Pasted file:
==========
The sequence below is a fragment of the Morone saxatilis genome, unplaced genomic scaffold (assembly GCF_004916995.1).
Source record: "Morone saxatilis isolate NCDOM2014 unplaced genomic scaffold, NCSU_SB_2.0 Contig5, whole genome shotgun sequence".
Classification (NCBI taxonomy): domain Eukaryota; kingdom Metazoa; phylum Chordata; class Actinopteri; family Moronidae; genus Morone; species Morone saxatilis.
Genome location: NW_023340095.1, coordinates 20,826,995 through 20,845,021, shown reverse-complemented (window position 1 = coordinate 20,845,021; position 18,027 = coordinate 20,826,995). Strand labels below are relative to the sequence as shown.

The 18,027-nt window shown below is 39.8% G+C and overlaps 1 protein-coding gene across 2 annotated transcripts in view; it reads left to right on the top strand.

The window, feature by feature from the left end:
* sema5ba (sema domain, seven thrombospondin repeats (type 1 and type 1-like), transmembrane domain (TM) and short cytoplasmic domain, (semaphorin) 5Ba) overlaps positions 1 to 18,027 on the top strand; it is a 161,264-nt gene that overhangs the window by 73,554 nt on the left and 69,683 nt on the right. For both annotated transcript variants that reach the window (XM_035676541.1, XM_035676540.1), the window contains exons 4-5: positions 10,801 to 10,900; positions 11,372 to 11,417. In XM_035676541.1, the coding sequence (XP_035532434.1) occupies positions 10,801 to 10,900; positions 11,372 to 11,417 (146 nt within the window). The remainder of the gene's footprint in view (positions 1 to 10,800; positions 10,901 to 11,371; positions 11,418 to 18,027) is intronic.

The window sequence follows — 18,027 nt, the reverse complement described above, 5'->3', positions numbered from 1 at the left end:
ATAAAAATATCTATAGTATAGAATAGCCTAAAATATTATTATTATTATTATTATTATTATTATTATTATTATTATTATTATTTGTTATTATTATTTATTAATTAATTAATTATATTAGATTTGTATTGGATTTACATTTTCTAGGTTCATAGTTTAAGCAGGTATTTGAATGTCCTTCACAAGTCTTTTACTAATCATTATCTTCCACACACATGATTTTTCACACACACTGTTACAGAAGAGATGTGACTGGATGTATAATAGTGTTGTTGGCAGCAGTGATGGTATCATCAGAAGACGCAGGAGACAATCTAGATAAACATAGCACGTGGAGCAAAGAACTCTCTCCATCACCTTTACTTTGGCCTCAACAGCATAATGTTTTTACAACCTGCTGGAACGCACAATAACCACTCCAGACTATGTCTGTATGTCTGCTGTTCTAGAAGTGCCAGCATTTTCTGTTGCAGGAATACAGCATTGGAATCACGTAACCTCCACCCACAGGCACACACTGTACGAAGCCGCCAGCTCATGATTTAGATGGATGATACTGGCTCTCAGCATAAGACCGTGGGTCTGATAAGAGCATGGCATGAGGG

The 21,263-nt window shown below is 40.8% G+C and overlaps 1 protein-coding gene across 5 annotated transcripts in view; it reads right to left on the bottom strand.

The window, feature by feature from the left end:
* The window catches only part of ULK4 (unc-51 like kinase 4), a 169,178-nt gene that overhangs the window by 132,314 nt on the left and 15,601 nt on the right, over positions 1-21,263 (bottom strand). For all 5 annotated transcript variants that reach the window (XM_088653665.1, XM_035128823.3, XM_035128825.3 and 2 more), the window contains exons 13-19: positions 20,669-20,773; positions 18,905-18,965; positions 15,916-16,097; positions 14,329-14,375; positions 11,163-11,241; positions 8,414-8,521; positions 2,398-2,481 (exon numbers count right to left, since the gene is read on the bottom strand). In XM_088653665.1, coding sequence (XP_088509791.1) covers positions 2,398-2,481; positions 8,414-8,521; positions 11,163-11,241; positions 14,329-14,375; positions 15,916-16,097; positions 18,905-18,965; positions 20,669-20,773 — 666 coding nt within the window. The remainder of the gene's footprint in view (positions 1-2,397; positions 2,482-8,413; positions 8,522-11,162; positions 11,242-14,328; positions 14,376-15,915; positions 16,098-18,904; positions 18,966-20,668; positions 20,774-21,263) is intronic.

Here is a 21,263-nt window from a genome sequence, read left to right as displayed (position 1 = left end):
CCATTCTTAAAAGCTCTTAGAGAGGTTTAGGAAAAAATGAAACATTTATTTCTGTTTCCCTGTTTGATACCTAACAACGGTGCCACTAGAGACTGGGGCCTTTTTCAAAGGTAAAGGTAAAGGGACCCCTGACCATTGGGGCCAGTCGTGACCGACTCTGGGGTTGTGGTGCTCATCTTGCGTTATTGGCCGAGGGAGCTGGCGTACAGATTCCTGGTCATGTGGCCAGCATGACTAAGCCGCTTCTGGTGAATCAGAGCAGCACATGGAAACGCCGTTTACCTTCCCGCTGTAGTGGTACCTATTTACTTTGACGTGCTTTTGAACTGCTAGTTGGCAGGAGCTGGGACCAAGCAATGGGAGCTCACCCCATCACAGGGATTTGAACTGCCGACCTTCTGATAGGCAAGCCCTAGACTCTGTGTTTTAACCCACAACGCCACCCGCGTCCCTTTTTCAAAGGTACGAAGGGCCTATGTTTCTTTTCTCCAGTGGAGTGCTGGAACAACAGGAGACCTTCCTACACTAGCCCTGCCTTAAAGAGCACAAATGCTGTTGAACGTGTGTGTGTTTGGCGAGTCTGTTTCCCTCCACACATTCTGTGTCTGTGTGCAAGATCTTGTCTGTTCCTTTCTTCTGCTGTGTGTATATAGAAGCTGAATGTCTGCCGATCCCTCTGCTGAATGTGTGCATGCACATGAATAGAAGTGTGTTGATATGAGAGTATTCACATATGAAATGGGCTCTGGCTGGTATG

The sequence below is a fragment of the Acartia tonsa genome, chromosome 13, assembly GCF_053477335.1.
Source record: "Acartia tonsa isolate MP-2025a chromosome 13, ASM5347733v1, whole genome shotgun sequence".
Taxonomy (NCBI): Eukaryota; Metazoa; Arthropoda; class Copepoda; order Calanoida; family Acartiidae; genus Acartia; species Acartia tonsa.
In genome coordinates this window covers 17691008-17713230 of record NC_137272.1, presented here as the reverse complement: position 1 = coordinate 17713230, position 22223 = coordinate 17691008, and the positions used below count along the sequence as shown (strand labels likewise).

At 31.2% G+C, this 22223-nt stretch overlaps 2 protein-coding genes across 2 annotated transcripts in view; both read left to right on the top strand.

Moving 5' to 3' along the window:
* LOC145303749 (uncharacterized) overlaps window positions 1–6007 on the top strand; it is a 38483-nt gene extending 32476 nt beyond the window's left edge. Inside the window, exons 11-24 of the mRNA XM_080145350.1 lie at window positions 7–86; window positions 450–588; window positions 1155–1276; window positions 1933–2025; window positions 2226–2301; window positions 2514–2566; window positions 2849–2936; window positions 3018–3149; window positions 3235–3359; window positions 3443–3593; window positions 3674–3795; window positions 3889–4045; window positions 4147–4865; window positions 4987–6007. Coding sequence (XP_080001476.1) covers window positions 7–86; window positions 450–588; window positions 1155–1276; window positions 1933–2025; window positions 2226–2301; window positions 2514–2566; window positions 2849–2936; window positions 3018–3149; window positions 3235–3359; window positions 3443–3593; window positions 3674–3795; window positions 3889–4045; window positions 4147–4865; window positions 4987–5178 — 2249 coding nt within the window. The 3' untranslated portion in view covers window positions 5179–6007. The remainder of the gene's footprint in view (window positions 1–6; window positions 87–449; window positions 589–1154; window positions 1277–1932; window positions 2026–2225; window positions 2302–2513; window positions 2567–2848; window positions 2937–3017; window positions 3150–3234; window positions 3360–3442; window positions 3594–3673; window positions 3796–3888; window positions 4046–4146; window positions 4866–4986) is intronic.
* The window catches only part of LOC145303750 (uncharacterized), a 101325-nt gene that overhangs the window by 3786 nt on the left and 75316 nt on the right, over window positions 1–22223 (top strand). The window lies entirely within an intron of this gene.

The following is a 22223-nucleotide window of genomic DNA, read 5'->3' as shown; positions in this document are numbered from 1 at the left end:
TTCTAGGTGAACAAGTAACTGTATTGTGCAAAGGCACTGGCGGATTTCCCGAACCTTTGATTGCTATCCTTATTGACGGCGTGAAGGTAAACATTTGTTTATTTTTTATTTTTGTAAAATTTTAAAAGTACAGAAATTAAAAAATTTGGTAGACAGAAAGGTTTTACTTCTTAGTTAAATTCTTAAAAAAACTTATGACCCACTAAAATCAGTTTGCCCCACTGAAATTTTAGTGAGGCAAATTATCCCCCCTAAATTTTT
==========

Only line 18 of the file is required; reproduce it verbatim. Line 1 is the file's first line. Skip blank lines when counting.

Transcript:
In genome coordinates this window covers 17691008-17713230 of record NC_137272.1, presented here as the reverse complement: position 1 = coordinate 17713230, position 22223 = coordinate 17691008, and the positions used below count along the sequence as shown (strand labels likewise).